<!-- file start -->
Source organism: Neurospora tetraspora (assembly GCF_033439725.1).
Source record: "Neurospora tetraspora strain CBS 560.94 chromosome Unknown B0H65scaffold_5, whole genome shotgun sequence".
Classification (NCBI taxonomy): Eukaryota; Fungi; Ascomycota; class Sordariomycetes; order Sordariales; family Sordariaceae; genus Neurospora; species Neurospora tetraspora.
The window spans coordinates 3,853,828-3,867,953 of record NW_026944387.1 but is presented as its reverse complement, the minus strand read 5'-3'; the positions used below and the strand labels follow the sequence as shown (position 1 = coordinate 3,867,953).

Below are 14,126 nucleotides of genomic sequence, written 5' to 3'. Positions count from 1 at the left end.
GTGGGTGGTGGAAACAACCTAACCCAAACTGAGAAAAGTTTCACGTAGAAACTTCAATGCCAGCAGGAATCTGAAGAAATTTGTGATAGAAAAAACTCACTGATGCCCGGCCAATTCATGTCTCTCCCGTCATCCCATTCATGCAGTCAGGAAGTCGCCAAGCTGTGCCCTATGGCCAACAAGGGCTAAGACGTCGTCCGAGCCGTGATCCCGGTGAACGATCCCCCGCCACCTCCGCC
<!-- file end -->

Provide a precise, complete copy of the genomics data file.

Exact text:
Source organism: Neurospora tetraspora (assembly GCF_033439725.1).
Source record: "Neurospora tetraspora strain CBS 560.94 chromosome Unknown B0H65scaffold_5, whole genome shotgun sequence".
Classification (NCBI taxonomy): Eukaryota; Fungi; Ascomycota; class Sordariomycetes; order Sordariales; family Sordariaceae; genus Neurospora; species Neurospora tetraspora.
The window spans coordinates 3,853,828-3,867,953 of record NW_026944387.1 but is presented as its reverse complement, the minus strand read 5'-3'; the positions used below and the strand labels follow the sequence as shown (position 1 = coordinate 3,867,953).

Below are 14,126 nucleotides of genomic sequence, written 5' to 3'. Positions count from 1 at the left end.
GTGGGTGGTGGAAACAACCTAACCCAAACTGAGAAAAGTTTCACGTAGAAACTTCAATGCCAGCAGGAATCTGAAGAAATTTGTGATAGAAAAAACTCACTGATGCCCGGCCAATTCATGTCTCTCCCGTCATCCCATTCATGCAGTCAGGAAGTCGCCAAGCTGTGCCCTATGGCCAACAAGGGCTAAGACGTCGTCCGAGCCGTGATCCCGGTGAACGATCCCCCGCCACCTCCGCC